By Lauren A. Jones, Contributing Writer

(L-R) Inglewood’s Learn4Life Center students Ifeanyi Anoh, Dionjala Hademan, Senior Vice President of External Affairs Bob Morales, Principal Norma Vijeila, student Jordan Williams and Community Liaison Eunetra Rutledge discuss the school’s impact in Inglewood, Calif. (Lauren A. Jones/L.A. Sentinel)

In the center of a newly renovated strip mall in Inglewood, California, that houses a McDonald’s, a DD’s Discount and a beauty supply store, lies an inconspicuous office building, housing a remarkable resource center for students in pursuit of their high school diploma called Learn4Life. The educational institution provides a safe space for young adults, many of whom have experienced trauma or adversity that discouraged them from traditional schooling, including homelessness, incarceration, and foster care, those who have aged out of the school system and young parents.


Learn4Life, at a glance, is a network of nonprofit, tuition-free public schools that serve more than 49,000 students across California. It was founded to combat the growing concern around the country for students dropping out of school, and to give those students an alternative option to pursue an education. Around the country, schools are facing nearly 1.2 million dropouts annually.


At a roundtable prior to the pandemic, sat three students at the Inglewood center. Jordan Williams, Dionjala Hardeman and Iefanyi Anoh ,alongside the school’s principal, Norma Vijeila, their community liaison, Eunetra Rutledge and Learn4Life’s Senior Vice President of External Affairs Bob Morales. Each of the students and members of the executive team and faculty detailed their perspective of the center; how it has impacted them and their community.

Learn4Life student Jordan Williams, Principal Norma Vijeila, and fellow students Kiara Bailey-Kourtney Peoples pose for a photo at the EmpowerHer Summit at Learn4Life Center in Inglewood, Calif. (Courtesy Learn4Life)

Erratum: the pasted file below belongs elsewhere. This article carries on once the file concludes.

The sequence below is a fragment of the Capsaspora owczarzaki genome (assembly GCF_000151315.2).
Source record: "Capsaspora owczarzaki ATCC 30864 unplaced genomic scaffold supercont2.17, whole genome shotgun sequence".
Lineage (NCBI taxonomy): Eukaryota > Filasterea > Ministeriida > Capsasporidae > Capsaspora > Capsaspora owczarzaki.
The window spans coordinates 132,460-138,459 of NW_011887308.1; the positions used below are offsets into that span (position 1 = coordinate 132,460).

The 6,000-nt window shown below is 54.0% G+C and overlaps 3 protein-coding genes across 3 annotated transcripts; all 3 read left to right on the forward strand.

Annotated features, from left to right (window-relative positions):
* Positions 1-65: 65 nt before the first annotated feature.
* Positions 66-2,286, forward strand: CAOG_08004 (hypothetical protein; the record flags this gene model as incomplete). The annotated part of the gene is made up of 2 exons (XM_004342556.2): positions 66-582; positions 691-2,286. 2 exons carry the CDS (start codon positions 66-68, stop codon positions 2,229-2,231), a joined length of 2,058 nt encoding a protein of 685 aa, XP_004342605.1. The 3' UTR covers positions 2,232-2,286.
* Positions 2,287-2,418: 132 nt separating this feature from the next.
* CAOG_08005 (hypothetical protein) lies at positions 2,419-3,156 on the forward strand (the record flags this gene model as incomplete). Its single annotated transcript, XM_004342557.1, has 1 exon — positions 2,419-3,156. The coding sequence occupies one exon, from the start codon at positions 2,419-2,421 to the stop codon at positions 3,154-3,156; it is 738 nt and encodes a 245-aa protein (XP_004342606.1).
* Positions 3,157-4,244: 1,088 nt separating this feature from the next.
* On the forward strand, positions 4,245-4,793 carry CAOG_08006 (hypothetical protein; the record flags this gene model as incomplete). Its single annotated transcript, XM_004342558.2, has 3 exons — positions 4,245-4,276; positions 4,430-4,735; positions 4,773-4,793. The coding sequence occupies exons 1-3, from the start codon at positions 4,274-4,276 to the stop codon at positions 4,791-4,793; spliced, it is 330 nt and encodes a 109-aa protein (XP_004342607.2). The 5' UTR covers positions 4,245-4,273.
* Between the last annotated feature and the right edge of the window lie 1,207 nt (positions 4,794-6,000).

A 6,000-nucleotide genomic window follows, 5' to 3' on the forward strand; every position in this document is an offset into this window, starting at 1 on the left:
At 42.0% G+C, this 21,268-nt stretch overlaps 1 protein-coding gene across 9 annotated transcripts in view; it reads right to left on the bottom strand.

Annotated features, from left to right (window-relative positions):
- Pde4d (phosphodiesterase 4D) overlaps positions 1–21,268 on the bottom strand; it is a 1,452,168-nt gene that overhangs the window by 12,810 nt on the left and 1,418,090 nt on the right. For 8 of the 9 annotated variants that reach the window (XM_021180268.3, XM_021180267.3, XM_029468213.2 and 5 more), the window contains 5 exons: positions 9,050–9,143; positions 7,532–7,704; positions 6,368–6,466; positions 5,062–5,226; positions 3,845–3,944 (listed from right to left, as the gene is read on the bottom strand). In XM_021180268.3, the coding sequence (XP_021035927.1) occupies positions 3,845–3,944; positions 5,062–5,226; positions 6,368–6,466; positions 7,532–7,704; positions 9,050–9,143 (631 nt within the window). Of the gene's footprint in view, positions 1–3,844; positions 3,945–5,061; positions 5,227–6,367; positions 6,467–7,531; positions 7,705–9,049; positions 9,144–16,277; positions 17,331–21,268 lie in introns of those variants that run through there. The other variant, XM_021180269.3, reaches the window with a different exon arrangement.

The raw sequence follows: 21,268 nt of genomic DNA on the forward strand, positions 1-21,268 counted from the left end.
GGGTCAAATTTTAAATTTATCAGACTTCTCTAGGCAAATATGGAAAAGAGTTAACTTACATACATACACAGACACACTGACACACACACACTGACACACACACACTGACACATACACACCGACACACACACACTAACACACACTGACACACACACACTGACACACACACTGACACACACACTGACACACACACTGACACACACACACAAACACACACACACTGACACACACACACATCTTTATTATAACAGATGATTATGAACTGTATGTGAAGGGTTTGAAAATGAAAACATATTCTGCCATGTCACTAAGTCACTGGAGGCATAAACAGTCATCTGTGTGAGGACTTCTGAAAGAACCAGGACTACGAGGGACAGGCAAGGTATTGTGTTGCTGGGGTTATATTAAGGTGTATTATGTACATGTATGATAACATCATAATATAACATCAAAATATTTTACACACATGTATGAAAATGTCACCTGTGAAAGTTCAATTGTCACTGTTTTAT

The Inglewood Learn4Life center’s population of students is made up of predominantly African Americans whereas many of the other centers are majority Latino, ranging from ages 17-24. Students generally enroll with a 4th or 5th grade education and are at least one grade level behind in terms of credits.

Anoh is considered an anomaly because of his age; he enrolled in the center directly from middle school.

“I feel safe here,” said Anoh, who is a part of the center’s leadership program. “I come in here every day sometimes just to show my face.”

He is on track to graduate with his high school diploma a year early with aspirations of ultimately becoming a surgeon.

His story, however, is unlike the majority of his fellow students at the center who have had some experience in a traditional high school setting.

Williams stumbled upon Learn4Life after moving from Memphis, Tennessee, through a friend who had recently graduated from the center. When she moved to Los Angeles, she was dealing with the loss of her father who had passed away. Due to her circumstances, she missed school for nearly half a year and was in need of a fresh start.

“I do feel this school is a gateway and just an escape,” eighteen-year-old Williams explained. “In regular school, there’s more distractions and more focus on other things rather than education. Here, I feel like you have more time to just really learn discipline and time management.”

Now, in her third year, she has taken advantage of the many offerings by the center, including the work study program,  philanthropic field trips and traveling opportunities.

“This is not just a learning center, this is a second home,” remarked Williams.